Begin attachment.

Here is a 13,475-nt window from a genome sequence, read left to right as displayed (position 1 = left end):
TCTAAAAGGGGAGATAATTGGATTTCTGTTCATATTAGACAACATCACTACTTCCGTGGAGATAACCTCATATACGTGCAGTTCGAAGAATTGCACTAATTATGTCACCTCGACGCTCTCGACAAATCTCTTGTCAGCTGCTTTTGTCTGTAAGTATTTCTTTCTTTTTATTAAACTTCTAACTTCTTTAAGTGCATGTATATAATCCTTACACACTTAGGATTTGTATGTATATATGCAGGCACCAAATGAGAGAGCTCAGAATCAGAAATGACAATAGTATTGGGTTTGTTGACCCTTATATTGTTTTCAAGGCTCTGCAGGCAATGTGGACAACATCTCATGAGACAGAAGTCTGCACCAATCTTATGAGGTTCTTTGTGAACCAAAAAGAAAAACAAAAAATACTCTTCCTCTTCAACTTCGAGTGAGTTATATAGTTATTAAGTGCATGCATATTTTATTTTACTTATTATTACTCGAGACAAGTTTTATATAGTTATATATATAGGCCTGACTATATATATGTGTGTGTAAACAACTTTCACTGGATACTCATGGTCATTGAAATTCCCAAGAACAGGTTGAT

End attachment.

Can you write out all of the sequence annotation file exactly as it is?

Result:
Here is a 13,475-nt window from a genome sequence, read left to right as displayed (position 1 = left end):
TCTAAAAGGGGAGATAATTGGATTTCTGTTCATATTAGACAACATCACTACTTCCGTGGAGATAACCTCATATACGTGCAGTTCGAAGAATTGCACTAATTATGTCACCTCGACGCTCTCGACAAATCTCTTGTCAGCTGCTTTTGTCTGTAAGTATTTCTTTCTTTTTATTAAACTTCTAACTTCTTTAAGTGCATGTATATAATCCTTACACACTTAGGATTTGTATGTATATATGCAGGCACCAAATGAGAGAGCTCAGAATCAGAAATGACAATAGTATTGGGTTTGTTGACCCTTATATTGTTTTCAAGGCTCTGCAGGCAATGTGGACAACATCTCATGAGACAGAAGTCTGCACCAATCTTATGAGGTTCTTTGTGAACCAAAAAGAAAAACAAAAAATACTCTTCCTCTTCAACTTCGAGTGAGTTATATAGTTATTAAGTGCATGCATATTTTATTTTACTTATTATTACTCGAGACAAGTTTTATATAGTTATATATATAGGCCTGACTATATATATGTGTGTGTAAACAACTTTCACTGGATACTCATGGTCATTGAAATTCCCAAGAACAGGTTGAT